The American pot industry is blazing. Recreational use is now legal in more than a dozen states and medical marijuana in a total of 36. That has meant big bucks for growers and sellers across the country. Sales have jumped from an estimated $3.5 billion in 2012–the year the first states legalized recreational use—to more than $13 billion today. That figure could reach $35 billion by 2025, according to industry experts.
Turns out, though, all that green comes with a cost—namely a carbon footprint that can in certain parts of the country rival that of the coal mining industry.
That’s according to a new study, published this month in the peer-reviewed journal Nature Sustainability, which offers one of the first estimates of life-cycle emissions for pot grown in warehouses. A significant chunk of American weed is currently produced in these facilities as a result of both local climates and regulations.
The researchers behind the study found two main things: Indoor cannabis farming is a major source of greenhouse gas emissions and those emissions can vary greatly by region—somewhat counterintuitively, in large part because of the weather outside of the warehouses. “When you’re thinking about growing plants indoors, the weather outside is sort of the last thing you might normally think about,” says Hailey Summers, a doctoral candidate at the Colorado State University Department of Mechanical Engineering and the lead author of the paper.
The weather outside, however, is critical since, the worse it is for growing, the more energy it takes to make the climate inside hospitable to the plants. Cold temperatures in the Mountain West or the Midwest, for instance, force growers to crank up the heat to keep the plants warm, while the crushing humidity in Florida or Hawaii leaves pot farmers little choice but to rely on dehumidifiers. In fact, climate-controlling HVAC systems proved to be the top source of emissions from indoor pot farming, above grow lights at number two.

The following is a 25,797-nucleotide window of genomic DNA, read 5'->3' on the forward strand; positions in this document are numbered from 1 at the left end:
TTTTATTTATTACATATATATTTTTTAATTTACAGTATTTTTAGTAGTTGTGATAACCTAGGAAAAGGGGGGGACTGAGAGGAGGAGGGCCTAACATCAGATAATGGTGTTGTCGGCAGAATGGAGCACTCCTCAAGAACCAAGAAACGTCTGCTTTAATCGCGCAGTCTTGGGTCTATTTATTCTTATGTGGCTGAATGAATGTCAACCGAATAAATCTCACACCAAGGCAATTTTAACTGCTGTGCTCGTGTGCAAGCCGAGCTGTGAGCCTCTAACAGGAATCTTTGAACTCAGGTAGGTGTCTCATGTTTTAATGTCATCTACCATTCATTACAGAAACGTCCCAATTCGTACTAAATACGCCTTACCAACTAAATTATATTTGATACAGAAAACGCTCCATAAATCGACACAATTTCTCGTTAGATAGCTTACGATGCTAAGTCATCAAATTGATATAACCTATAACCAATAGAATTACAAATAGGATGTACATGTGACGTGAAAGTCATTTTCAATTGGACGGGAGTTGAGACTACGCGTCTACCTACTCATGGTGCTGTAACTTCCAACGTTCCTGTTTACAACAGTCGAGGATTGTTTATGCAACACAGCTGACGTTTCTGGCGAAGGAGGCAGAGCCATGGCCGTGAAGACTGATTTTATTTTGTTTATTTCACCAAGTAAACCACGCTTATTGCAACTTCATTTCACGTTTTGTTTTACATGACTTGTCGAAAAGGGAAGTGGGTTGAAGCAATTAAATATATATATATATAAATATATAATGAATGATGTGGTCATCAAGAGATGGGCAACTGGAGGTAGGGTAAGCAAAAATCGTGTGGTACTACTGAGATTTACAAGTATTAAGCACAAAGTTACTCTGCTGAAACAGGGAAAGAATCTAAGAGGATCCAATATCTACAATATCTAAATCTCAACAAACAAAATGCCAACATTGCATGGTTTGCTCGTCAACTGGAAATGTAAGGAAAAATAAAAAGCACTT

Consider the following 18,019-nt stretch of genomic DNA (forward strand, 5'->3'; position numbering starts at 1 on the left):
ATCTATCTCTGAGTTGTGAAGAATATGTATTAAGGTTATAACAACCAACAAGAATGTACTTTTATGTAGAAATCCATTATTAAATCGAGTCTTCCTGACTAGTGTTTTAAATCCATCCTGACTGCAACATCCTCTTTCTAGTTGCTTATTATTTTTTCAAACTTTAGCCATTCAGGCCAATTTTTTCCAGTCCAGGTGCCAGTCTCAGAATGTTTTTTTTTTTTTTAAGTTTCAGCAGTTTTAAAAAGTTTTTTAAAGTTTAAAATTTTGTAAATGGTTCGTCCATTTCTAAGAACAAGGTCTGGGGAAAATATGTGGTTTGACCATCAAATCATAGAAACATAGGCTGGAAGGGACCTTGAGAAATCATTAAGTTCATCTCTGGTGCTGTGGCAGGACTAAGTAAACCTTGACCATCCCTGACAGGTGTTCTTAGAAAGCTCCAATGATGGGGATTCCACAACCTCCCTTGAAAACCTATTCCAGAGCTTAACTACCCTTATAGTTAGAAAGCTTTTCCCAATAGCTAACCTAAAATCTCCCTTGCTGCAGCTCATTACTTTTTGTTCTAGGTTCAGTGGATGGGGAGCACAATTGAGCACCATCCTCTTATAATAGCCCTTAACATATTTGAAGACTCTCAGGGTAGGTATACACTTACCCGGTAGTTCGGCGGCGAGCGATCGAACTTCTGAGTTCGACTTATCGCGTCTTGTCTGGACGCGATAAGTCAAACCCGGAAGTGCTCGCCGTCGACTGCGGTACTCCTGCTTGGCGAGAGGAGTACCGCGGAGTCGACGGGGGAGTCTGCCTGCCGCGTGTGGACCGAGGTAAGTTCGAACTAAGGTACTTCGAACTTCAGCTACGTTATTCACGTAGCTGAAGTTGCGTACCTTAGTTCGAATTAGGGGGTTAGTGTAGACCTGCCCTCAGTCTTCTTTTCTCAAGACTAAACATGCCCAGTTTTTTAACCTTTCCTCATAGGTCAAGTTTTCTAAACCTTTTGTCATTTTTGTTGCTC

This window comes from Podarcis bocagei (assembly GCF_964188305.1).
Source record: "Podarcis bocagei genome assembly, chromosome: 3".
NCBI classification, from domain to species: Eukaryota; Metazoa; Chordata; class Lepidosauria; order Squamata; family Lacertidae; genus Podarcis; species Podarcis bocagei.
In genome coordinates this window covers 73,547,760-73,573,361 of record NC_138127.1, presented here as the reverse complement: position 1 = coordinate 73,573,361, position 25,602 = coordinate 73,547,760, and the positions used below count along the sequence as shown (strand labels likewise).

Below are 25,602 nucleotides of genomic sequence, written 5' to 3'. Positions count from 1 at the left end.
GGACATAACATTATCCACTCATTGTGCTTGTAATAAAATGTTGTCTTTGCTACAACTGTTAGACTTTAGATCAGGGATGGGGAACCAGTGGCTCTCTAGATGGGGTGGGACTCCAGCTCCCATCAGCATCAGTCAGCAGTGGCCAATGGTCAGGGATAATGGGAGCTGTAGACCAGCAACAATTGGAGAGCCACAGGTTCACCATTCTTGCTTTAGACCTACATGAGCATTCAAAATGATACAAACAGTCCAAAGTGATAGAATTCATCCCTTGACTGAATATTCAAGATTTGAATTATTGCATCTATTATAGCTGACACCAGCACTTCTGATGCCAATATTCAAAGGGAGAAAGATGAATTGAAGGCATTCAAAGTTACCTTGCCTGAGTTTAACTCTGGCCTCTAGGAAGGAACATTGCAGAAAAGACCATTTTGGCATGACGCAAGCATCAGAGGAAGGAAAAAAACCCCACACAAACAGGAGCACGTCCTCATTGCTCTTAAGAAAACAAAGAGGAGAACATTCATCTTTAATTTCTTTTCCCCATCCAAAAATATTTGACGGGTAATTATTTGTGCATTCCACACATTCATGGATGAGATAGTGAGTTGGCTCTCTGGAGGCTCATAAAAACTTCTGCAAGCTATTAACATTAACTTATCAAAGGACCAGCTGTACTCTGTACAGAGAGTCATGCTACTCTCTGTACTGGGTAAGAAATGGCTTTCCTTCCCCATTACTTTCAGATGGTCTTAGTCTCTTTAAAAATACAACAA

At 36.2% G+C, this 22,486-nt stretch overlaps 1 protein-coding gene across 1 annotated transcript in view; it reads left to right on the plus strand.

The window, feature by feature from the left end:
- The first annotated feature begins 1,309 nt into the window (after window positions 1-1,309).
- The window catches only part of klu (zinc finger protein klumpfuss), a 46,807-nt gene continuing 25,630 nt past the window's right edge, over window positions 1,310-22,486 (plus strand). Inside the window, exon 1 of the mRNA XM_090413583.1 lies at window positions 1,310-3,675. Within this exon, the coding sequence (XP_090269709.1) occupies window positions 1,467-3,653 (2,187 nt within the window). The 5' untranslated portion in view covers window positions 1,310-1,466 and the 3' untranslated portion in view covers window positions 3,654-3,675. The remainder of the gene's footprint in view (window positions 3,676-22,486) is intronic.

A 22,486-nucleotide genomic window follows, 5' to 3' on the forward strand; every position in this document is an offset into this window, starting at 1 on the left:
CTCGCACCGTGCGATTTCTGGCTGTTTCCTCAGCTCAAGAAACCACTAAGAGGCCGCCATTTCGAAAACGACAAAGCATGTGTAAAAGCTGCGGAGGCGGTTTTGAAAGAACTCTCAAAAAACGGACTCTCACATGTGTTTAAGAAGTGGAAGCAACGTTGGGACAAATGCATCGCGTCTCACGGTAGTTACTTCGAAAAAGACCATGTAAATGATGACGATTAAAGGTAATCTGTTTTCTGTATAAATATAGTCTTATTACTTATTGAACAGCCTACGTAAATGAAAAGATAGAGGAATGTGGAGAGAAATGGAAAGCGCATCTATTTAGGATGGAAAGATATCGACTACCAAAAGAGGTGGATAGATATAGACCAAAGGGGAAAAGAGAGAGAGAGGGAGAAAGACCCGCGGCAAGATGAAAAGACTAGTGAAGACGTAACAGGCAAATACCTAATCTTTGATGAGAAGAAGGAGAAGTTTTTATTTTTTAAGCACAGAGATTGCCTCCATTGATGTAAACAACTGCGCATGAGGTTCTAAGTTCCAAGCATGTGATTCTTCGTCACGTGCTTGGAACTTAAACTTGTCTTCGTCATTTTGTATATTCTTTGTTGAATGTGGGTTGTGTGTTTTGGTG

The legal pot industry is still young enough where hard data is tough to find, and there is no official estimate of how much US weed is grown outdoors versus indoors. But a recent industry survey suggests that about 42 percent of producers operate entirely indoors, while another 18 percent grow part of their crop inside. There is a variety of reasons why a farmer may opt for a warehouse over a greenhouse or a field—from the weather to safety and quality control, to local laws and regulations that can either explicitly require or implicitly encourage pot to be grown indoors.
Colorado offers a nice illustration of how the reality on the ground can impact emissions. In 2012, the state became one of the first two in the nation to legalize recreational weed. (The other: Washington state.) Colorado’s law and ensuing retail rollout proved an early success, and it served as a model for many of the states that followed.
But a confluence of factors—state rules requiring production facilities to be nearby retailers, cold winters and fears of theft—led many of Colorado’s pot producers to set up shop in legal grow houses within the city limits of Denver. According to Denver officials, the pot industry accounted for 1 percent of the city’s total electricity use in 2013, the first year after recreational use became legal, and 4 percent five years later.
The new study found that, based on its modeling, if all of Colorado’s pot was grown inside, it would account for about 1.7 percent of the state’s annual greenhouse emissions. Even if you factor in the relatively small amount grown outside—about 10 to 15 percent, according to Summers—that still puts pot emissions roughly on par with the state’s coal mining industry, which accounts for about 1.5 percent of annual emissions.
Summers says she and her colleagues are currently working to translate those numbers into something more digestible for consumers. Their early attempts to calculate emissions on a per-serving basis, for instance, suggest that about 10 mg of dried pot flower—enough to deliver one serving of THC by some estimates—is responsible for more GHG emissions than a single serving of beer, wine, coffee or even a single cigarette. There is still more work to be done on that front, however. “We have people ask if they can say, you know, ‘smoking a joint is worse than drinking a beer,’ and I have to say, ‘not yet,’” says Summers. “But we’re getting there.”